To the Polls?

There are swear words included in this post, so if it’s not your thing, be warned.

On May 2nd, Canada is holding a federal election. Voter turnout, according to Elections Canada, has been declining for decades, particularly amongst young voters. Youth may not feel connected to our electoral process, but they are not the only ones. Our Prime Minister went so far as to say that Canadians don’t want to go to the polls, even framing an election as a dangerous risk to our economy. Though I’ve always believed that voting is only one part of what it means to be an engaged person (and that it might even be the least important way to work toward change or to protect the values and institutions you believe in), it’s depressing to think that elections have come to mean so little. Even worse, politicians know that they have very few people to answer to electorally.

Into this morass of apathy, a group of young artists, opposed to our current government, is reaching out to disengaged young people with a series of YouTube videos:

They also started a web page.

Following their lead, or perhaps Rick Mercer’s, students are organizing vote mobs on University campuses across the country.

It makes sense that youth are using these Wired Age tools to reach out to each other on these issues, but it remains to be seen if it affects voting behaviour. At the very least, both campaigns seem to have generated a lot more conversation and controversy, for Canadians of all ages, than the two federal leaders’ debates have done.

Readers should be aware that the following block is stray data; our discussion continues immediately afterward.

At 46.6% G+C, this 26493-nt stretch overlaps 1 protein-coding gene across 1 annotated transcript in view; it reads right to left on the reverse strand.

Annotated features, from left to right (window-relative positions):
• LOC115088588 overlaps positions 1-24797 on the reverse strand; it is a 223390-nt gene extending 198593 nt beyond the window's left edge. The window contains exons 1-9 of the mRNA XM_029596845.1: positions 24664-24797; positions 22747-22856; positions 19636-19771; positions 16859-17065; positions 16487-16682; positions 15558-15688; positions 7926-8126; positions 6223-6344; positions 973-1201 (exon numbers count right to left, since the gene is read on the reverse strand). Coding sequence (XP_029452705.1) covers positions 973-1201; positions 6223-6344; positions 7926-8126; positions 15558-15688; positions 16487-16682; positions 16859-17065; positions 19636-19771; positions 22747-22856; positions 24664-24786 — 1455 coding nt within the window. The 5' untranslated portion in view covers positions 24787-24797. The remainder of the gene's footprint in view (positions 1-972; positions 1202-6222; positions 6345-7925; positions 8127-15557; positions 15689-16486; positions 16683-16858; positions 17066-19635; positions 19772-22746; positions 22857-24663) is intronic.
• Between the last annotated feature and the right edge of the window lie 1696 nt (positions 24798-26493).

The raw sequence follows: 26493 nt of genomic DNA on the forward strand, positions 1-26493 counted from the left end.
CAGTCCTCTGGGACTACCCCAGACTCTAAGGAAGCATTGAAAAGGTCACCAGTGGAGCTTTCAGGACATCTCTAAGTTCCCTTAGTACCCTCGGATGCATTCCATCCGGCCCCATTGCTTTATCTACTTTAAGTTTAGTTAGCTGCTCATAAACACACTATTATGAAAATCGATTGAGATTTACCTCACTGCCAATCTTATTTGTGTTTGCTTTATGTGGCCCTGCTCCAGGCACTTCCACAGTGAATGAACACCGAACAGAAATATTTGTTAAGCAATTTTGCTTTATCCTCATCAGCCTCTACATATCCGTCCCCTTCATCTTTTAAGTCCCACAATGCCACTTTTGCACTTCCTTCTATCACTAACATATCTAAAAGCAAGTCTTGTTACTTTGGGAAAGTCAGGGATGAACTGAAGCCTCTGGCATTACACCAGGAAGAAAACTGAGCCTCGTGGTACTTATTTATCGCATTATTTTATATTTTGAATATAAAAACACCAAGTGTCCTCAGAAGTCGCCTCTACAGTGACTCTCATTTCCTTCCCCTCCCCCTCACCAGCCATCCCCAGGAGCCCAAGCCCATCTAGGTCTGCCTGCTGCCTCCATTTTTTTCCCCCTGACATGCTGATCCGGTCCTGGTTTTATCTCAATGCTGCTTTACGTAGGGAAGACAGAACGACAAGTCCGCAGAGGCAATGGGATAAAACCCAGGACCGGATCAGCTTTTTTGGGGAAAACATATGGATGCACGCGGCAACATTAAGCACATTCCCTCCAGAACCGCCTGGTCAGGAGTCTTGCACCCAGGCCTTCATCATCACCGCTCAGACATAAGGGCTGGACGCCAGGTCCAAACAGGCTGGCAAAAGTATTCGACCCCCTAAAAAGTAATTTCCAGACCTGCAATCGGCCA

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6 thoughts on “To the Polls?

  1. I think it’s really important for younger citizens in particular to engage. The great difficulty is that it’s easy to get all involved in a campaign and win and then think the job is done. It’s never done. You have to keep an eye on the tortfeasors. The minute you turn your back, the lobbyists will have them all lined up to undo everything you just got done. It is easier for powerful interests to win in the long run, because they can afford to hire people to do that tedious work. Those hired guns have nothing better to do than to tweak this regulation or unravel that piece of legislation. You and I and the guy over there across the street will always have something better to do, starting with making a living and raising families and cooking supper. Democracy is a difficult proposition.

    1. It’s true – voting is important, but it’s what we do in between elections that determines whether the things we think are important get implemented or preserved.

  2. The important thing is that it has generated a dialogue and that is always a good thing. I hope they achieve their goal and that this is the largest voter turnout in Canadian history, particularly with the youth.

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